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News > Spain

Spain's Sanchez to Form Government Amid Fragmented Parliament

  • “Spain needs to move forward, we all need to do our part,” Pedro Sanchez expressed about the necessity of ending the political deadlock.

    “Spain needs to move forward, we all need to do our part,” Pedro Sanchez expressed about the necessity of ending the political deadlock. | Photo: Reuters

Published 11 December 2019

On Monday, the current Spanish PM confirmed that he would be reaching out across the political spectrum to the leaders of the right-win People’s Party, centre-right Ciudadanos as well as calling regional leaders.

The Spanish Socialist Party leader, Pedro Sanchez, confirmed that he accepted a mandate from the king to try and form a government, and would contact other parties starting next week to drum up support amid a deeply fragmented parliament.


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“Spaniards are fed up with anger and clashes, they want to believe in politics again,” Sanchez told the press but the process is still likely to take several weeks before anything happens really. “They want consensus and stability,” he emphasized.

On Monday, the current Prime Minister said he would start by reaching out across the political spectrum to Pablo Casado, the leader of the right-wing People’s Party as well as centre-right Ciudadanos. He would also call regional leaders, while a Socialist party official has been assigned to contact other parties to rally support.

The Iberian country has lived in a political rollercoaster since the 2015 general elections, which resulted in hung parliaments, forcing the winner to try to negotiate support from others to form a government.

Rollercoaster Spain has no time to lose. We need advances and transformations, great country agreements. Our purpose is that the Government's orientation be clearly progressive, reinforced by the coalition agreement with United We can, with a resoundingly dialogic spirit.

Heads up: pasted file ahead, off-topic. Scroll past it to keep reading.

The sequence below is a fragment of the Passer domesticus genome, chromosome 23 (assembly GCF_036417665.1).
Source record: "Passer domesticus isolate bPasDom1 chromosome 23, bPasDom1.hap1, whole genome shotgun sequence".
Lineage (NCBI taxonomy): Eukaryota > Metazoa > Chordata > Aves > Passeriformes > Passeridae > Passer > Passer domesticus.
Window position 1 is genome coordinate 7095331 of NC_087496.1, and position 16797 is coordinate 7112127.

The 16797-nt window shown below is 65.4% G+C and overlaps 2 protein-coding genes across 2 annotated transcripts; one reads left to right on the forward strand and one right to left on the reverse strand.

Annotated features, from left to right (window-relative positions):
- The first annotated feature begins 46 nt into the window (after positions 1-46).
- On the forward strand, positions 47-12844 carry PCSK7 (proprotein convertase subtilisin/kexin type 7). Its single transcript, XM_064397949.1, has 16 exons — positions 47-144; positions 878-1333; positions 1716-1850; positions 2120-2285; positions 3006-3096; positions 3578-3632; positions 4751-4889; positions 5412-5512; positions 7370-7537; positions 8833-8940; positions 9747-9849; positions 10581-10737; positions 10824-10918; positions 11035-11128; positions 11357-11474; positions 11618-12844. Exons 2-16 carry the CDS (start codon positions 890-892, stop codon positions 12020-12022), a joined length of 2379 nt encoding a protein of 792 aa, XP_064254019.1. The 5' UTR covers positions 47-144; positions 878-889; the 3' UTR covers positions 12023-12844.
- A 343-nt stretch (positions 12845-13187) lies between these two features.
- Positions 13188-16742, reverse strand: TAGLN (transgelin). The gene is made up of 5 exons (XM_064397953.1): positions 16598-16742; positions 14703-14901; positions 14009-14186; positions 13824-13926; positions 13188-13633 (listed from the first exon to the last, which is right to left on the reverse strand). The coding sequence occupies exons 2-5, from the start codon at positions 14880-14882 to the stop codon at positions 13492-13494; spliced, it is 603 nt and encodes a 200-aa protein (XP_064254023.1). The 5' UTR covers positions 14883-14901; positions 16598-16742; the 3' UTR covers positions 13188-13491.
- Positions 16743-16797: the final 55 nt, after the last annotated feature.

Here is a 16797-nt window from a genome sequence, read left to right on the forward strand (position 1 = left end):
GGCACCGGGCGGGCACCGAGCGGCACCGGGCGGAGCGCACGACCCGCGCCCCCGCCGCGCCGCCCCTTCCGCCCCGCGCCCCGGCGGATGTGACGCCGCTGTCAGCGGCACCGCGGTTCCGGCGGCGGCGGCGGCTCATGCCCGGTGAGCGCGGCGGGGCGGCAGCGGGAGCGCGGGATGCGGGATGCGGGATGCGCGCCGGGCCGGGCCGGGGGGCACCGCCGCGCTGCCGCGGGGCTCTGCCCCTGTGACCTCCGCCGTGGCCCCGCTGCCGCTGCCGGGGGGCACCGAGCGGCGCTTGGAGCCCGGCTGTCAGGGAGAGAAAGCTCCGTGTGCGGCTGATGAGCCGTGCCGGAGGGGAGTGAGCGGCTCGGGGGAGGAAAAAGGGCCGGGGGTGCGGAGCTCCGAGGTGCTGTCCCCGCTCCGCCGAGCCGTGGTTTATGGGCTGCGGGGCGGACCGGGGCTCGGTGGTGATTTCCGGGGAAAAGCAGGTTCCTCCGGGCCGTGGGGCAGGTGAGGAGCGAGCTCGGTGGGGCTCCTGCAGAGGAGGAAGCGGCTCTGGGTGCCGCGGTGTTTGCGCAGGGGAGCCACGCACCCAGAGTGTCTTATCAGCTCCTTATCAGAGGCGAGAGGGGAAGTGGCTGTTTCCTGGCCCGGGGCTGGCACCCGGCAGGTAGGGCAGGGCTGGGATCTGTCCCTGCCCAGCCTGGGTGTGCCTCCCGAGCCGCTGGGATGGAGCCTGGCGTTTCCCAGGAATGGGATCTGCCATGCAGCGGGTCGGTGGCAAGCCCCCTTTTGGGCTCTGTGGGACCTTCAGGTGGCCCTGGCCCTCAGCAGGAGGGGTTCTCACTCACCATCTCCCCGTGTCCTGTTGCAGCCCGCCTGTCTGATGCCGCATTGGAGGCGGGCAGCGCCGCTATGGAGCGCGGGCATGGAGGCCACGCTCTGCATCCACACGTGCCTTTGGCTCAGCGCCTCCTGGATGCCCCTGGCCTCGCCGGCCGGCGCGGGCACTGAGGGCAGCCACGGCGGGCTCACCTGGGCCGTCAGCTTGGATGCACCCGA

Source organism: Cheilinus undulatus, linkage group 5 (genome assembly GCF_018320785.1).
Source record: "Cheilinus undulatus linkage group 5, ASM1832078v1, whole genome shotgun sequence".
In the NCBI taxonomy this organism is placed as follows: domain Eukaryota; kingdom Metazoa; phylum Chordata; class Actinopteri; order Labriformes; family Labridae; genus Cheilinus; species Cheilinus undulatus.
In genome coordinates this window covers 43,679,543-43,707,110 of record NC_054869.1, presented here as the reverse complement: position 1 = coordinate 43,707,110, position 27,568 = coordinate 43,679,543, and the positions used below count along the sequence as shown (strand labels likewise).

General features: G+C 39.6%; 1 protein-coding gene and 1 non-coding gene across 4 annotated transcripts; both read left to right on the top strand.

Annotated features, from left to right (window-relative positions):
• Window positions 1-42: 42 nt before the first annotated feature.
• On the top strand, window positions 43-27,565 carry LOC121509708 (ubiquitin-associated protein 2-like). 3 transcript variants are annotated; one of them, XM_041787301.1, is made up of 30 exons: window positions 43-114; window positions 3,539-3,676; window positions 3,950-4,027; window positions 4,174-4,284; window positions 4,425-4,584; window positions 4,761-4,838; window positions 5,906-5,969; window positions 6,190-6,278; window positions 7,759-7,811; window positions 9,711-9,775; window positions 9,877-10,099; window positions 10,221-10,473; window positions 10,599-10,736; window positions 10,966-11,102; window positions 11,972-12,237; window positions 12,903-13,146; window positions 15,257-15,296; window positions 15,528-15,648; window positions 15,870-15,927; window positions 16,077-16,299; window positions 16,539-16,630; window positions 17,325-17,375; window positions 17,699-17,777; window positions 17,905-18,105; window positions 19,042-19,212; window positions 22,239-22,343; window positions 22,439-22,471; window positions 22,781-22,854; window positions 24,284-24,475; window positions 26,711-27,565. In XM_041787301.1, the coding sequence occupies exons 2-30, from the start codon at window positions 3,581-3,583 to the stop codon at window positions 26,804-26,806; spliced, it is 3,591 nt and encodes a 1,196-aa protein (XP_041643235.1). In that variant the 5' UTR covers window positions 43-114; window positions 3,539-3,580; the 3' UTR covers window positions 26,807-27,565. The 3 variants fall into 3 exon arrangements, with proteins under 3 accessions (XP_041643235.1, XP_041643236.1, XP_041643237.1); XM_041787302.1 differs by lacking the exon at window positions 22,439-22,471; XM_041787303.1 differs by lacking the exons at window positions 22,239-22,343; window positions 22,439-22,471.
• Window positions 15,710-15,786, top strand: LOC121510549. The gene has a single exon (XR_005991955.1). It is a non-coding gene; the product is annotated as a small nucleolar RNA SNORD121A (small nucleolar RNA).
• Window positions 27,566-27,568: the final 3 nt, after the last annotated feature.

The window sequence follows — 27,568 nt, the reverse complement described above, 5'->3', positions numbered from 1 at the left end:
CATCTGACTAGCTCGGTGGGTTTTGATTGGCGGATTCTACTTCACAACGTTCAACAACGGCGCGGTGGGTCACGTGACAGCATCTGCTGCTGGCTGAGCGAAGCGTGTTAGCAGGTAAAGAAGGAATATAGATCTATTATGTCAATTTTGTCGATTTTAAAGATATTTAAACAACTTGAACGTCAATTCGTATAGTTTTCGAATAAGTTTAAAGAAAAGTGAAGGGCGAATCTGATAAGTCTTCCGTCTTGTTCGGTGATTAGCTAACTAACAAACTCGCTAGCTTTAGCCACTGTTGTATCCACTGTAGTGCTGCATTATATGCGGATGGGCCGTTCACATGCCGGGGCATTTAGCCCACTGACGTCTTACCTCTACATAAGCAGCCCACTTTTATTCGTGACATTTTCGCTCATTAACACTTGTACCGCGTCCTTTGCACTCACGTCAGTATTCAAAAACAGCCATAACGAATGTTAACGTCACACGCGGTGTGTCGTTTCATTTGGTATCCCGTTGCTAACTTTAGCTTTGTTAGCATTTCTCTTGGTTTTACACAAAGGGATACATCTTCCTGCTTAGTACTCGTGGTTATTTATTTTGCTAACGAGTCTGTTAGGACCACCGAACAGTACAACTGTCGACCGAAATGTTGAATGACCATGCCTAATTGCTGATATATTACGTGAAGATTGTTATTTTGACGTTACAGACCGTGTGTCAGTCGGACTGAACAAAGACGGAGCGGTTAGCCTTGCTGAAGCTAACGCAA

The Socialists, led by Pedro Sanchez, have been scrambling to drum up support since winning the November 10th election but they have falled short of the majority. Just two days after, he announced a preliminary coalition deal with far-left Unidas Podemos. But together, still it’s not enough: the parties have 155 seats, short of the 176 seats needed for a majority in the 350-seat parliament.

The shortage of seats has left Sanchez and his party courting Catalan separatist party ERC, whose 13 seats offer the party a chance to play the role of potential kingmaker in the government.

I have transferred to the King my willingness to accept the assignment entrusted to me. The Spaniards were clear with their vote on 10N: they want the PSOE to govern. There is no other alternative. Our will is to govern from progressive values, building great consensus.

King Felipe VI began formal consultations on Tuesday, meeting with the leaders of more than a dozen parties in his role as a facilitator. Sanchez on Wednesday did not offer any details on talks with ERC, instead calling on parties to take “responsibility” to end the political deadlock.

He was aiming for a timeline of “as soon as possible,” he said, but noted it did not depend on his party. “Voters were clear on November 10, they want the Socialists to govern. There is no other possible alternative,” he sentenced. “Spain needs to move forward, we all need to do our part.”

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